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How would one go about changing their identity?

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hfwriter
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How would one go about changing their identity?

Post by hfwriter » Sun March 27th, 2011, 11:40 pm

In the 1920s? I know that SSNs weren't issued until they were needed, so I'm thinking the birth certificate would have been the most important proof of identification.

Is that right?

If so, how would one go about getting a fake birth certificate back then?

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wendy
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Post by wendy » Mon March 28th, 2011, 10:39 am

There were no computers to back things up so a lot of documents were destroyed in fires, particularly when government buildings were destroyed. It would be relatively easy to claim your identity was lost in a burnt-out building and be reissued a 'new' one.
Also, I have heard of some people taking names from gravestones - people who died young but would have been around the same age as themselves - and then making out-of-state claims to that identity (perhaps stating their certification was lost in fire, flood, or some other disaster).
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Michy
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Post by Michy » Mon March 28th, 2011, 4:10 pm

[quote=""hfwriter""]In the 1920s? I know that SSNs weren't issued until they were needed, [/quote] The Social Security Administration was started by FDR in the 1930s -- so SSNs didn't even exist in the 1920s. :)

You are right, though, for decades they were issued on an as-needed basis. I didn't get mine until age 12 -- in the 1970s. I'm not sure when it was changed to issuing SSNs at birth -- sometime in the 1990s, I think.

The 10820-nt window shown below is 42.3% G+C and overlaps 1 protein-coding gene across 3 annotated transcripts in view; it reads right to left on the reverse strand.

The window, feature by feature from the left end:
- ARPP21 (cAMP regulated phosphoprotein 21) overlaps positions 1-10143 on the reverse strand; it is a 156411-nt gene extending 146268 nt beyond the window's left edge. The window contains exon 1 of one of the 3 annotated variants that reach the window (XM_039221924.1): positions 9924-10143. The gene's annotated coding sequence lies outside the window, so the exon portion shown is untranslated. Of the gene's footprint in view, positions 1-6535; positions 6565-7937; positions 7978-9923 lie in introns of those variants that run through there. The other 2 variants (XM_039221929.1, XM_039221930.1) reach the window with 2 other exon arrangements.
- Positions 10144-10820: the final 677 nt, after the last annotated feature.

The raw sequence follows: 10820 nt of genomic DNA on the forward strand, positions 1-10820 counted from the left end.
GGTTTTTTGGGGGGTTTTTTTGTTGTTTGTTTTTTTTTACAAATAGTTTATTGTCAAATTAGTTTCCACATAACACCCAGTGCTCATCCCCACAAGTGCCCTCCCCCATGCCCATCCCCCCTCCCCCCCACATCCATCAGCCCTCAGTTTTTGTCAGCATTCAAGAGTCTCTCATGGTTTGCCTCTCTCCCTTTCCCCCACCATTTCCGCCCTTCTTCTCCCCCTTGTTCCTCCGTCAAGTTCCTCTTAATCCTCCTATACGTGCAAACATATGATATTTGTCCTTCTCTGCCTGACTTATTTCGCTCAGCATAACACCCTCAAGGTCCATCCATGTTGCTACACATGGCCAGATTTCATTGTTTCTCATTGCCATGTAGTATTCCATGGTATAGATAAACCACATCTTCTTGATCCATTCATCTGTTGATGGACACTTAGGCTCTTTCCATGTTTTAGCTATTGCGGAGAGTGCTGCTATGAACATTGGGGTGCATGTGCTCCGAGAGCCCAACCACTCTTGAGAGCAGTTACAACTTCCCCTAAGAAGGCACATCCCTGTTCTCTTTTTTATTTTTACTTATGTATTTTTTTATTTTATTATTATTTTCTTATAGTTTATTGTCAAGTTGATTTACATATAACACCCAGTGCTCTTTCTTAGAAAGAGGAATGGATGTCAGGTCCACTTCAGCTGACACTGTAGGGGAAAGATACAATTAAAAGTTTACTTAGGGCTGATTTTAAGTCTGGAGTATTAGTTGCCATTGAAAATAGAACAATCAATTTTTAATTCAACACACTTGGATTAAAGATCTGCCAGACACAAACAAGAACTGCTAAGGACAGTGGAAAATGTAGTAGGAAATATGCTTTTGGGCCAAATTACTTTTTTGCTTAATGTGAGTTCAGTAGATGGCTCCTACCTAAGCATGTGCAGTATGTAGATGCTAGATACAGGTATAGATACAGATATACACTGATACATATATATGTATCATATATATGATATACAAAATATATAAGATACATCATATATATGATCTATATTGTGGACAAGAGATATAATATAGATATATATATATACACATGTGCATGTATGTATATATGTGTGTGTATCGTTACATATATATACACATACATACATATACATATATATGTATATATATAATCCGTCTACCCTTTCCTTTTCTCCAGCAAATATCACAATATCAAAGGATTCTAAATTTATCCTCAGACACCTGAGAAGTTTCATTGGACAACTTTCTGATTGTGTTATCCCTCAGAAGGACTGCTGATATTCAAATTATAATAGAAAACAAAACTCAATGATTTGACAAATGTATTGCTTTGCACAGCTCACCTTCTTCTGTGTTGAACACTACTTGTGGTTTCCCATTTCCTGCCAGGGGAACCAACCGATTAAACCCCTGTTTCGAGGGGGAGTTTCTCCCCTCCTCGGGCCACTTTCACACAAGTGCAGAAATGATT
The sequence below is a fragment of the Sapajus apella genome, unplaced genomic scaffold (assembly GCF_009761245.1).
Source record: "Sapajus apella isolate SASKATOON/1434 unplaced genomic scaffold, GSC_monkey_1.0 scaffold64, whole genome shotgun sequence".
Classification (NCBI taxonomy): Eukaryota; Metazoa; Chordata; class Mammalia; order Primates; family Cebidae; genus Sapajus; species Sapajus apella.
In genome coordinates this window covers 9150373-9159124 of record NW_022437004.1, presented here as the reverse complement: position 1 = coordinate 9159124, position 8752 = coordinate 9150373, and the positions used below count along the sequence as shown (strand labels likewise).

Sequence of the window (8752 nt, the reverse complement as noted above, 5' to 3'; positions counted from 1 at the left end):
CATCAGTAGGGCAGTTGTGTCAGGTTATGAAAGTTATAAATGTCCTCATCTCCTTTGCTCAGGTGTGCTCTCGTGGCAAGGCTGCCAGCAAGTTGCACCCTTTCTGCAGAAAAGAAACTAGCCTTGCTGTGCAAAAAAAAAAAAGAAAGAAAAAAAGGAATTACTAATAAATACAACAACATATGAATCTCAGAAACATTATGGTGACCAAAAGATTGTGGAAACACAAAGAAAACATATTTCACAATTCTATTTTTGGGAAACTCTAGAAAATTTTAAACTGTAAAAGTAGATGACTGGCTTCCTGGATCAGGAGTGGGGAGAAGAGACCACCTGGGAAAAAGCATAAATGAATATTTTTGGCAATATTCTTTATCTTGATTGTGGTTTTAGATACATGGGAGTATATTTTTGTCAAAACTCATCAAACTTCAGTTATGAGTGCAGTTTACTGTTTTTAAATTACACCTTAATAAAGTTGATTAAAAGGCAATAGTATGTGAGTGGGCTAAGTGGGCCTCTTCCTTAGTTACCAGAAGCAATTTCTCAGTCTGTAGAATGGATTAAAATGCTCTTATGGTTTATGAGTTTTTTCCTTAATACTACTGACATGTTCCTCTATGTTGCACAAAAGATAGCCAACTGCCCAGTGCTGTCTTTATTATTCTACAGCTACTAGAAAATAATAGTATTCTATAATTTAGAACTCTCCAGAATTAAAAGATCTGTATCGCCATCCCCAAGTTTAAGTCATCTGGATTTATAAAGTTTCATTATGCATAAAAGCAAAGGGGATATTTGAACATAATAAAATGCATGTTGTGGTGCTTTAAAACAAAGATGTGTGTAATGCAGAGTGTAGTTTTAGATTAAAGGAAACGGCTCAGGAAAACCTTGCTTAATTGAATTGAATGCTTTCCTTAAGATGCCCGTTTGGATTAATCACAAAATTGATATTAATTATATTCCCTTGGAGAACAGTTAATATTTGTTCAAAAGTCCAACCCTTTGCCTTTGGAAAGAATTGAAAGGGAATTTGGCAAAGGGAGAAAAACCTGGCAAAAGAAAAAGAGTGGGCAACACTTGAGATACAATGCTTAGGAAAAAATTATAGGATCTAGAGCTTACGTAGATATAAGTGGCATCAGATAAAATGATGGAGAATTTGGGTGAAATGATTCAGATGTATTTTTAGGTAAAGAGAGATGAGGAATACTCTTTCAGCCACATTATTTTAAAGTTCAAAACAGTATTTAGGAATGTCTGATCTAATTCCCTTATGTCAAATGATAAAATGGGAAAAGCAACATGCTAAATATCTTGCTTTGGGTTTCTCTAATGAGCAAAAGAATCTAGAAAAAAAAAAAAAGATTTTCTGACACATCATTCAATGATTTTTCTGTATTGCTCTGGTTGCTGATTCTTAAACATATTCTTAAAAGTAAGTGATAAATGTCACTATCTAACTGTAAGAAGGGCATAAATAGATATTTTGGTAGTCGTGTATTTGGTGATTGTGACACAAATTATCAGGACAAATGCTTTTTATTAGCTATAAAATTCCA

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MLE (Emily Cotton)
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Post by MLE (Emily Cotton) » Mon March 28th, 2011, 6:23 pm

We had to apply for SSNs for our three children and (my) two stepchildren in the to claim them as tax exemptions. The youngest was born in '81, so they weren't issued at birth at the time. Although my oldest and the two stepkids had military dependent ID#s since all were born to parents in the Coast Guard.

Entering the military under a false ID was one way to change your name and create a paper trail for the new name at the same time. In the past, the services weren't too picky about checking things like birth certificates--I know a lot of old veterans who lied about their age to join up in WWII and apparently it wasn't a problem.

hfwriter
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Post by hfwriter » Mon March 28th, 2011, 8:16 pm

Thanks all! I think I'll have my character claim her records were lost in a fire.

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Mythica
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Post by Mythica » Tue March 29th, 2011, 8:55 am

I'm pretty sure that prior to 1900 in the US, registering for or being issued a birth certificate wasn't mandatory. So many people born before 1900 simply didn't have them. Births and baptisms may have been recorded by the family's church but this was not the same thing as a government issued birth certificate.